Sometimes the inner monopolist works its way to the surface and you get an explosion of indignation that someone else has cottoned onto your lurk. And so we saw this morning with News Corp CEO Robert Thomson venting about Google and Facebook in a story in the Murdoch mouthpiece of choice (for their corporate explosions), The Australian.

The story was headlined “News blasts Google, Facebook” and was placed under the fold on the lead business page, meaning that it had some prominence, but not much. We take from the placement that this is more of a whinge than a full-throated Murdoch moan.

Sayeth The Australian (we do wonder if the phones dial out at Holt Street): 

“The chief executive of News Corp has labelled Google and Facebook a ‘digital duopoly’, blasting the global tech giants for manipulating the flow of information to suit their financial ­advantage and creating a ‘dysfunctional and socially destructive’ environment for journalists and publishers.

“Robert Thomson, in a scathing speech delivered at the Asia Society in Hong Kong on Wednesday night, accused Google of tailoring its confidential algorithm — which answers users’ search queries — to boost its bottom line and blurring the distinction between fake and quality news to the detriment of traditional media companies.

“‘Both companies could have done far more to highlight that there is a hierarchy of content, but, instead, they have prospered mightily by peddling a flat earth philosophy that doesn’t wish to distinguish between the fake and the real because they make copious amounts of money from both — for them, free content has been free money,’ Mr Thomson said.”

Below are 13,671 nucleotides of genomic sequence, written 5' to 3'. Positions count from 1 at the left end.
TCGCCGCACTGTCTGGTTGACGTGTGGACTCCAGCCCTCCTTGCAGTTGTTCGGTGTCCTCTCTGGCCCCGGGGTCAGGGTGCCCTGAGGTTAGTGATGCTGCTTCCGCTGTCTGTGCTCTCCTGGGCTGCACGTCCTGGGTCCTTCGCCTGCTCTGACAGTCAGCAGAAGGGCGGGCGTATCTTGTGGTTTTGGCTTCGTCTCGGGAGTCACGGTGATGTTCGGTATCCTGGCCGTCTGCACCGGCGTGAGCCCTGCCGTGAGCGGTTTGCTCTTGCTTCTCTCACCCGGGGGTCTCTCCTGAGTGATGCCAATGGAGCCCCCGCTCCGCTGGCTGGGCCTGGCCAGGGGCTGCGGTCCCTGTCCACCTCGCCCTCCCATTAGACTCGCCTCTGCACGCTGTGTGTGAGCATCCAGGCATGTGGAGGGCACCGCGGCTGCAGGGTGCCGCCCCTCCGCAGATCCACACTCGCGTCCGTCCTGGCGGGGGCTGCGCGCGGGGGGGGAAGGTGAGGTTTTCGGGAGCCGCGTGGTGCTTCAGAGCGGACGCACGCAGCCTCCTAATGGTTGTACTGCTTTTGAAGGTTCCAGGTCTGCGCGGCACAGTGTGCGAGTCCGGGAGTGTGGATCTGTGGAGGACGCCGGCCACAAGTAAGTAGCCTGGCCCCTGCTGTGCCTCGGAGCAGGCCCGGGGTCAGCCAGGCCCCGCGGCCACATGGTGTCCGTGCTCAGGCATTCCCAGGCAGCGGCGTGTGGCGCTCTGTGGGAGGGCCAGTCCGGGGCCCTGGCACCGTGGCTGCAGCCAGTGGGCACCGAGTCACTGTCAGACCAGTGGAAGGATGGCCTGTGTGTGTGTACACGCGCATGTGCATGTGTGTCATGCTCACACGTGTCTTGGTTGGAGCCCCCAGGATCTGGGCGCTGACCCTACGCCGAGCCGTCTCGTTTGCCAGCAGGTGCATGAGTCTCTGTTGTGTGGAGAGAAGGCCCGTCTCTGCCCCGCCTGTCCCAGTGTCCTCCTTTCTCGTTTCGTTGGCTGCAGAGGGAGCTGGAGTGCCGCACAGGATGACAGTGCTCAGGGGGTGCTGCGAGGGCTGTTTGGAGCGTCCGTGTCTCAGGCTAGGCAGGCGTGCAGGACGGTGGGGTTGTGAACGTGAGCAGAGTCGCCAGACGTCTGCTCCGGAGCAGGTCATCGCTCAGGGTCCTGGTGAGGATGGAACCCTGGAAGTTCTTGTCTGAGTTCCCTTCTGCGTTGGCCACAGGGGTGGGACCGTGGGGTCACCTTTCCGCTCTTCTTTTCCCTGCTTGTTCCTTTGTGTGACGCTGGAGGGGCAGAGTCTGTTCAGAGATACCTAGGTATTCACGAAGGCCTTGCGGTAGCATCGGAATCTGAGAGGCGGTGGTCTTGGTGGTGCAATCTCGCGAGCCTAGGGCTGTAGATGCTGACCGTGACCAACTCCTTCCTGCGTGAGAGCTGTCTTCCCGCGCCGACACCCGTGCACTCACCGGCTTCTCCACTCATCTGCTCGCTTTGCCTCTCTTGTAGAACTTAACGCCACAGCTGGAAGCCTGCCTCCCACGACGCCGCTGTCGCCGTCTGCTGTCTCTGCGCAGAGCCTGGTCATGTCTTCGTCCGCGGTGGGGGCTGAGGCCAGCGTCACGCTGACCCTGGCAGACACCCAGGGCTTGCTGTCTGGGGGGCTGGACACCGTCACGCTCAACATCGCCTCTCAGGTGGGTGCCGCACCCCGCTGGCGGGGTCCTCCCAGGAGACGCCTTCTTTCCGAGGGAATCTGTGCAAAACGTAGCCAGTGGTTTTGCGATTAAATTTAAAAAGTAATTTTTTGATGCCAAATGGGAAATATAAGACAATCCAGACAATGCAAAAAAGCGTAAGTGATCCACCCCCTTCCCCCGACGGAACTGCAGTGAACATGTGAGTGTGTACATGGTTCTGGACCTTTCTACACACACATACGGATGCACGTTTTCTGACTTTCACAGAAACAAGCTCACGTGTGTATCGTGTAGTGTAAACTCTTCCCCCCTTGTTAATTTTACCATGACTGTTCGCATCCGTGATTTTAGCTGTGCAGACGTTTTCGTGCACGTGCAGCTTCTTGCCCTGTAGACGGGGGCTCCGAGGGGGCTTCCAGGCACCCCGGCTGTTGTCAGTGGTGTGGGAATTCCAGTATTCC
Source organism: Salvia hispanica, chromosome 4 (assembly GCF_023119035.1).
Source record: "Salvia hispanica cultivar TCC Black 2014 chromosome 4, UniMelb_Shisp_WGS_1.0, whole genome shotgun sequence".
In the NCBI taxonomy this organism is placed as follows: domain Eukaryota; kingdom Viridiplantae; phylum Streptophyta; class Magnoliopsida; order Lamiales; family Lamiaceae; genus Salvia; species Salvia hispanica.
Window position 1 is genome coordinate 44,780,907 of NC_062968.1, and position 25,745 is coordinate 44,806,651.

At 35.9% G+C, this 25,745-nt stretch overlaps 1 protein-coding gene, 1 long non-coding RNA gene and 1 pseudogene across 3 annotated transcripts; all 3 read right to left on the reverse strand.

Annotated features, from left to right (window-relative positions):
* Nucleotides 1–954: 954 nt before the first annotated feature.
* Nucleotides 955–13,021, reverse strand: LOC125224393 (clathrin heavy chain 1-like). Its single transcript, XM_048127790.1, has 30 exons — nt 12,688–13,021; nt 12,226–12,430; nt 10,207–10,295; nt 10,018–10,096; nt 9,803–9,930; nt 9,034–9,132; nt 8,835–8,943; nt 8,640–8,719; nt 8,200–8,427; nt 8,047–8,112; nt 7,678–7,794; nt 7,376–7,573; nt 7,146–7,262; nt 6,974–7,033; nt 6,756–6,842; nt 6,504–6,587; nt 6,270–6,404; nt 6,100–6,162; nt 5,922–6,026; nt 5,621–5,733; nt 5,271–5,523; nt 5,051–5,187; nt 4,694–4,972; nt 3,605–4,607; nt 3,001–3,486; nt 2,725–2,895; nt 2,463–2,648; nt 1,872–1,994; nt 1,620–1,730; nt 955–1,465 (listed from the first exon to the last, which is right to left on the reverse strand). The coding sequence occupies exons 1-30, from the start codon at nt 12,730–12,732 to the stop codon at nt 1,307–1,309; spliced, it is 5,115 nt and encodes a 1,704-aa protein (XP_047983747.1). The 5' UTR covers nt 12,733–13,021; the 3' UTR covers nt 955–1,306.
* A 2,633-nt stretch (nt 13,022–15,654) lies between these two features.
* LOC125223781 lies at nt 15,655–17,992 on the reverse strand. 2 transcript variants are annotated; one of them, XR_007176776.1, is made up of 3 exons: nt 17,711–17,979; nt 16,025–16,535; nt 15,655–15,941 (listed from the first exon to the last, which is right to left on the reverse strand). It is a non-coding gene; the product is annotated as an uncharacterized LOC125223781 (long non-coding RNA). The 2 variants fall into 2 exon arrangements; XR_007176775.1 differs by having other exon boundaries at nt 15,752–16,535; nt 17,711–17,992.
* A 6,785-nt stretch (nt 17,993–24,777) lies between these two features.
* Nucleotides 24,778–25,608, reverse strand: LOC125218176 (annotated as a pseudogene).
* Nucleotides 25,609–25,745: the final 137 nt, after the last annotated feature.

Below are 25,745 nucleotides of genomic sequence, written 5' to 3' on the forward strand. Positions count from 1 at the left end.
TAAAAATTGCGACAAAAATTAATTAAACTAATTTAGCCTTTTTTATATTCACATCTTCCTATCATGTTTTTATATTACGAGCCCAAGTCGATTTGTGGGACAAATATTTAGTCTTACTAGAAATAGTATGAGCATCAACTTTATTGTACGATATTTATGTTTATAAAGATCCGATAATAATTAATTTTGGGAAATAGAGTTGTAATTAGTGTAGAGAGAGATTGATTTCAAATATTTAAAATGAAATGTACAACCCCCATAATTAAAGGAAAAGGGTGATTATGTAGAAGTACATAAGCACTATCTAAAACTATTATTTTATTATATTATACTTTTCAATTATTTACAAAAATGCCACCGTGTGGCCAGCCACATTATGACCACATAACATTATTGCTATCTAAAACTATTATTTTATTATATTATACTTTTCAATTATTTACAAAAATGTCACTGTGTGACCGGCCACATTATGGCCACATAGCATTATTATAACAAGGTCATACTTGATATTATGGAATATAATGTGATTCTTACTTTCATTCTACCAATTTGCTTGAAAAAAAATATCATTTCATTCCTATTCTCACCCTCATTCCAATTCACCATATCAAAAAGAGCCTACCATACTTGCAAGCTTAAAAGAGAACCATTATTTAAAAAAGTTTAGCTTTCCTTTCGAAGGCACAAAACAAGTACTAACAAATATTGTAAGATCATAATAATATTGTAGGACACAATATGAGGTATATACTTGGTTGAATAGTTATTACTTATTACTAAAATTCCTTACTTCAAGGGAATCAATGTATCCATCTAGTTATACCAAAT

Thomson of course ignored News Corp’s position in the Australian newspaper market, where the company controls more than 70% of the daily sales, especially after being allowed to buy the daily regionals in Northern NSW and Queensland owned by APN News and Media, of which News owns 14.9% and is the largest shareholder. That gave News Corp a monopoly on newspapers in Queensland (especially south-east Queensland) — a point also ignored by Thomson. It also has a monopoly in South Australia (and especially Adelaide).

Fairfax Media and Seven West Media the only significant competitors, sharing most of the remaining 30% or so, and are losing money on their publications on an after-tax profit basis. So also is News Corp, which wrote down the value of its Australian long-lived assets by US$310 million (around A$400 million) in February. Those write-downs tell us that not even monopolists are safe from the changes being wrought by the digital world — hence Robert Thomson’s spleen venting this week (and on previous occasions as he echoes His Master’s Voice, Rupert Murdoch). — Glenn Dyer

Peter Fray

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